1. Music

Tampa's DJ Sandman reflects on two decades of Tampa hip-hop

Photo courtesy of DJ Sandman.
Published Jan. 23, 2014

A good DJ is a musical gatekeeper, with an ear constantly out for new songs, albums or artists their audience would appreciate. This is the case in every genre, from jazz and blues to hip-hop or electronic dance music. The task of staying on the cutting edge is even greater when a DJ attempts to balance various demographics and keep the party rocking for the young, old and everyone in between.

For longtime Tampa hip-hop presence DJ Sandman, the challenge is part of the business.

"It's tough, it's a lot of research," Sandman said. "I used to read all the magazines. Now I go on all the blogs and websites. I am also on everyone's mailing list. It's definitely challenging to move through all the genres of hip-hop. That's why I go out to the clubs to see what all the DJs are playing. I know I can kill an old-school set, but to stay relevant, I gotta stay on top of all the new stuff as well."

Known as the "Godfather of Tampa Hip Hop," Sandman has been a mainstay in the Tampa scene for more than 20 years. This weekend, the longtime of 95.7 The Beat DJ is hosting his second birthday bash, a show aptly titled "I Am Hip Hop," featuring Talib Queli, Tampa rappers Dynasty and Jinx and host Cotton El Murkot.

According to Sandman, the "I Am Hip Hop" theme is an acknowledgement to old-school rapper KRS-One, who popularized the phrase.

"I have always been a KRS-One fan and I like that slogan," Sandman said. "Everything I do is hip-hop related. Whether it is underground or commercial."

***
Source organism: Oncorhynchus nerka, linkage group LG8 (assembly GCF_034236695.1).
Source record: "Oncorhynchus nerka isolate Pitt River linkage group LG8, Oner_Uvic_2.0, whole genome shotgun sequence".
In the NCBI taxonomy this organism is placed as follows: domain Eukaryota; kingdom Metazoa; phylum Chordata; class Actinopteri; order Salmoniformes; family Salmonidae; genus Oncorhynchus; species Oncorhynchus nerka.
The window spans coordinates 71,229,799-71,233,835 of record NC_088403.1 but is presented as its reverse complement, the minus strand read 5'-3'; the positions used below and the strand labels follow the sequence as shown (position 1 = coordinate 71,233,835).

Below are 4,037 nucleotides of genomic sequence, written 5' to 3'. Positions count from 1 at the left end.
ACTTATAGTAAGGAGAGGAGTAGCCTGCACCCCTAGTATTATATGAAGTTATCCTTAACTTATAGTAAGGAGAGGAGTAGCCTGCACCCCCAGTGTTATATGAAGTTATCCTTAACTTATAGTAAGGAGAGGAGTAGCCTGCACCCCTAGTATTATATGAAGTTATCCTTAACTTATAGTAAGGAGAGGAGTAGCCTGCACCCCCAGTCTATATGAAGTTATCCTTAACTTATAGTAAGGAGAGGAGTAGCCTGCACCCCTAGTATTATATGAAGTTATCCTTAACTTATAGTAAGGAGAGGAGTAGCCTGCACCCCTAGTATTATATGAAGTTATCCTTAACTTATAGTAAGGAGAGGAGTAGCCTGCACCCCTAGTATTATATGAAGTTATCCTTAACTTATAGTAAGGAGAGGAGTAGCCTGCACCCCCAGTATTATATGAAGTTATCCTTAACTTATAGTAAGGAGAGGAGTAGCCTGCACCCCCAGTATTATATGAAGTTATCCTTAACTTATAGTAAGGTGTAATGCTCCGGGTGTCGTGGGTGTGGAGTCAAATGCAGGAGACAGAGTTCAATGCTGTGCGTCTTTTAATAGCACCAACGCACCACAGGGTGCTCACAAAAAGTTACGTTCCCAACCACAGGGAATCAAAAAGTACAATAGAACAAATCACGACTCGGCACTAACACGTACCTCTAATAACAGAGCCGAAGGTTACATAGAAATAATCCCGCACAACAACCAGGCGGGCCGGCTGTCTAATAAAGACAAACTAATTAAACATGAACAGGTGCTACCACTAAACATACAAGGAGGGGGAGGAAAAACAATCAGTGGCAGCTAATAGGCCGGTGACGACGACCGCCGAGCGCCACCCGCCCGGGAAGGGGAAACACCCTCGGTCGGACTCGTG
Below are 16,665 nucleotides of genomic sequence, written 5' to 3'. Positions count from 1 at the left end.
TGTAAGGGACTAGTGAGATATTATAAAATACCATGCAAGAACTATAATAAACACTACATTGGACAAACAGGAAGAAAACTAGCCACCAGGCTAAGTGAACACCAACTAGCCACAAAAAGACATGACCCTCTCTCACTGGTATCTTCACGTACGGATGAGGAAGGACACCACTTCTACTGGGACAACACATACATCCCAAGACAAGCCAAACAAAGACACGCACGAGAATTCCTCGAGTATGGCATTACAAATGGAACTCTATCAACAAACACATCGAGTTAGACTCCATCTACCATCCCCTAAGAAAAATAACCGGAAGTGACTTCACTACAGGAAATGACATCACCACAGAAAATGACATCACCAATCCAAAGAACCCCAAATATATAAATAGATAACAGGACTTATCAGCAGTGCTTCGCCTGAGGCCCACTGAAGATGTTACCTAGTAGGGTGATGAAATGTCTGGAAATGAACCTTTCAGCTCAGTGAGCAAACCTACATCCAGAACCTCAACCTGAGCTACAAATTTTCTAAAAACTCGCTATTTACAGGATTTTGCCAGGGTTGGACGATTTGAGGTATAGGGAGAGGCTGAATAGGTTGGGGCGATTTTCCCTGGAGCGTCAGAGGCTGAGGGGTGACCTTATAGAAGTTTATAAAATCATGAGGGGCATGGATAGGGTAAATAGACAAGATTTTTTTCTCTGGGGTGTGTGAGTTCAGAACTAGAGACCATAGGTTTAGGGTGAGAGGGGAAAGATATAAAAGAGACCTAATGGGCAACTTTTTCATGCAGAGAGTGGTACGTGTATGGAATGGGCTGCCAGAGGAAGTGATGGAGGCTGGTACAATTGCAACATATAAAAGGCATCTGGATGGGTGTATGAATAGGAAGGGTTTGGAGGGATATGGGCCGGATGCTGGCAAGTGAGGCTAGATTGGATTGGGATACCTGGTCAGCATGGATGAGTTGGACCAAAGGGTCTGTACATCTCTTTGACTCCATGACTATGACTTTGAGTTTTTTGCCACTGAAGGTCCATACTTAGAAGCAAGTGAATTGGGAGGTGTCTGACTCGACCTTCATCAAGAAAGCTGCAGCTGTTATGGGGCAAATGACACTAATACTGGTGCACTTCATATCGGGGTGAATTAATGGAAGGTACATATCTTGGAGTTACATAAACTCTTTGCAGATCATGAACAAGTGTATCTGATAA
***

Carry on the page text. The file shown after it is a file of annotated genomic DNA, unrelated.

Inspired by national DJs Ron G and Doo Wop; local DJs such as Kenny K; and the sounds and mixes of the tapes he traded with friends, Sandman began his own journey into music in junior high. Before long, he was putting on shows, creating music blends and promoting the music he loved. After getting a job with WBUL at the University of South Florida, Sandman was able to network with rappers and performers he had been listening to as a fan years earlier.

"I used to spend so much money at record stores," Sandman said. "My friends and I would go to Vinyl Fever and spend all of our money. Then when I was in radio, the artists were all calling me and sending me their records wanting me to play them."

As college radio was extremely important in spreading hip-hop in the early 1990s, Sandman said he was in the right place at the right time.

"They (the artists) were on big labels," Sandman said. "But the major radio stations weren't playing them at the time. In New York, they would play them. But you couldn't hear Mobb Deep on the commercial stations, so they were all hitting up college stations."

These days, Sandman balances his concert promotions, radio gigs, and appearances with working with local artists such as Dynasty, whom he is planning to accompany on her a European tour next month.

"We will be in London, Paris, Denmark, Poland and back in Germany," Sandman said. "There are a lot of fans overseas and there is a demand for it. They are like Tampa was in the '90s. They love it."

Sandman is also known to appear at local hip-hop events such as Ol' Dirty Sundays at Crowbar in Ybor City and lend a hand where needed.

"Ol' Dirty Sundays is a great party," Sandman said. "I think it's getting better. What those guys do is bring music lovers together. I've helped them bring in a few guest DJs."

While still recognizing those who came before him, Sandman has grown to appreciate the nickname "Godfather of Tampa Hip Hop".

"At first it was kinda funny to me," Sandman said. "One or two people used to say it, then it was printed. Then people like T.I. and Busta Rhymes said it on the radio. But I make sure I pay homage to everyone who came before me. They were all my influences."

Looking back, Sandman is happy with the work he has done, but knows he isn't finished promoting hip-hop in the Tampa Bay area.

"In my eyes, I still haven't made it," Sandman said. "I still have that passion for the music and the culture. I still have the first records I bought. I am still living the dream."


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